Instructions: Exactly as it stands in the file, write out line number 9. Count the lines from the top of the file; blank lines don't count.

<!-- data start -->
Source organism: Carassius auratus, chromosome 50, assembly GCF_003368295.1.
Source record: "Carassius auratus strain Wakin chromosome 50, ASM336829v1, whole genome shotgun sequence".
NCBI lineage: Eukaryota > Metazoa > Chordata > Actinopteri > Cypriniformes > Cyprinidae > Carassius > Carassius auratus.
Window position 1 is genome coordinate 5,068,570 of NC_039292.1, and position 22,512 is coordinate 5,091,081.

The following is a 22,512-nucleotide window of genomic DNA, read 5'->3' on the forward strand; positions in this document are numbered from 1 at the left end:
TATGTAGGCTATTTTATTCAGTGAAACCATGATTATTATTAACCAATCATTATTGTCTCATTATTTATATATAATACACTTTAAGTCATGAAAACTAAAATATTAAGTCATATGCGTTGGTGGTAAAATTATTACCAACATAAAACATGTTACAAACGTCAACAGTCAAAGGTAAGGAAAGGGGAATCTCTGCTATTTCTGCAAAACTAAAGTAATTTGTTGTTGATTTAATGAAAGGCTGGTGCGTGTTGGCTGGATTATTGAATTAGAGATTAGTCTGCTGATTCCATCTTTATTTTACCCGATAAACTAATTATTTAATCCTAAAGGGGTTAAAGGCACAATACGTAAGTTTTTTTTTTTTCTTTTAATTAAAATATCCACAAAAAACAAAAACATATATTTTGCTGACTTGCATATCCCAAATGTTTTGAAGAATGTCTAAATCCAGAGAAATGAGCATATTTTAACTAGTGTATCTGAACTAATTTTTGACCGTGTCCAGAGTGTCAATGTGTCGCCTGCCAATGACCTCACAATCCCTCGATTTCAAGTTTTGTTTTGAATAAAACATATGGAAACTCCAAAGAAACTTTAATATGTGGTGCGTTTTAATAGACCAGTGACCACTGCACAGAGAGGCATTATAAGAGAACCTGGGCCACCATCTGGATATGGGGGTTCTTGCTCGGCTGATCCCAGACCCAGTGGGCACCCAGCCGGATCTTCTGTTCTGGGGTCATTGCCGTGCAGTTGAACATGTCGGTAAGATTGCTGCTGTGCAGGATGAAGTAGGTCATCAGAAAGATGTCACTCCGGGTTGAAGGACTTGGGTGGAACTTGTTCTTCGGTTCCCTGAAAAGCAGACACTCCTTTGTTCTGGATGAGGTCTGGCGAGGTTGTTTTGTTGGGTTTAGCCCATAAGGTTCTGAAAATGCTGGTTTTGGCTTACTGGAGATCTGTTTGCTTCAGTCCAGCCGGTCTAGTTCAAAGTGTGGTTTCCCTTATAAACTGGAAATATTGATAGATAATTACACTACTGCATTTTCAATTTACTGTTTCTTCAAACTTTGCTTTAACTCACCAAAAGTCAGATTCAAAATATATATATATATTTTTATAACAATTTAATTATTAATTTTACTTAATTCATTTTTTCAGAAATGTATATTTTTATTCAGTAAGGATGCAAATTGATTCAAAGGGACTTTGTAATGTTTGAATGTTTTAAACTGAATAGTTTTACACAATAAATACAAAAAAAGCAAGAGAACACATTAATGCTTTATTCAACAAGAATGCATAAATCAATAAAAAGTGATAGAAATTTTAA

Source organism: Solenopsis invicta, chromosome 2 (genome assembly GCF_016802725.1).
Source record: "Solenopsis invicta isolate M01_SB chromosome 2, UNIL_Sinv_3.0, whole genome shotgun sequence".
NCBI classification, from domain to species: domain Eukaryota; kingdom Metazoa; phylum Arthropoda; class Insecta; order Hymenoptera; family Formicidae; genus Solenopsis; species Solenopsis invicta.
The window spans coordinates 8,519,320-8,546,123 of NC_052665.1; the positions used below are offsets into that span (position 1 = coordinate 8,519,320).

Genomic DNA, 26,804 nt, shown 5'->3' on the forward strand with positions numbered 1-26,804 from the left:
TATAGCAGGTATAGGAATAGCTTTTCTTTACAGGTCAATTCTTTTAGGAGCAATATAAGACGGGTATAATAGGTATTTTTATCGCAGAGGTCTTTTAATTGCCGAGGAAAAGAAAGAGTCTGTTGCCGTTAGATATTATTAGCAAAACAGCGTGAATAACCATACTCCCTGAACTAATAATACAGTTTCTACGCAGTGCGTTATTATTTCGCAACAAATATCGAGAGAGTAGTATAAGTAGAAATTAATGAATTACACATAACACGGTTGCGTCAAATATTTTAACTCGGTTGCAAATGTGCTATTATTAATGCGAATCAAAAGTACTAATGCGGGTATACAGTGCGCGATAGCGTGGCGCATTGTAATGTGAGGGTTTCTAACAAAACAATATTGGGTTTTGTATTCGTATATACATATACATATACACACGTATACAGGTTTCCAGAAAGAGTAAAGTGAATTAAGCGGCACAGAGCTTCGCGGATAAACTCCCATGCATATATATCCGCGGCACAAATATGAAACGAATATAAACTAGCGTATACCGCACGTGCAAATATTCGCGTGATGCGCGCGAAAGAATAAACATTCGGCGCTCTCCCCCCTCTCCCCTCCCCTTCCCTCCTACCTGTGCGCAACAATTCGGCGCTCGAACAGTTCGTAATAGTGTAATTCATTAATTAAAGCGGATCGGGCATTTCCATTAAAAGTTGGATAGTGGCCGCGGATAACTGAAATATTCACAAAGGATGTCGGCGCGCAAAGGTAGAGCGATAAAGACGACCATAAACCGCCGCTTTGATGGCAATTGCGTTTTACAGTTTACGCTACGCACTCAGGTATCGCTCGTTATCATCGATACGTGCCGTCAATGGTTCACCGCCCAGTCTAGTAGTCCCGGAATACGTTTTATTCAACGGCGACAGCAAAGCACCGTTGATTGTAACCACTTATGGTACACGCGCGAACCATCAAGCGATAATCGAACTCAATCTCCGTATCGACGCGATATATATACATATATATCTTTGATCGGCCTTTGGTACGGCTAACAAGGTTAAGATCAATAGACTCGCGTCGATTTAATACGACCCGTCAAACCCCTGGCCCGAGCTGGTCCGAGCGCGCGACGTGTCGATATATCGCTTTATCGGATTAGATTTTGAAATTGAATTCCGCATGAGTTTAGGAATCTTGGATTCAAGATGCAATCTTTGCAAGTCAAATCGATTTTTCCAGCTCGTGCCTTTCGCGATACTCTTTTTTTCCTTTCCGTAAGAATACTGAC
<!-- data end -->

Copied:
NCBI classification, from domain to species: domain Eukaryota; kingdom Metazoa; phylum Arthropoda; class Insecta; order Hymenoptera; family Formicidae; genus Solenopsis; species Solenopsis invicta.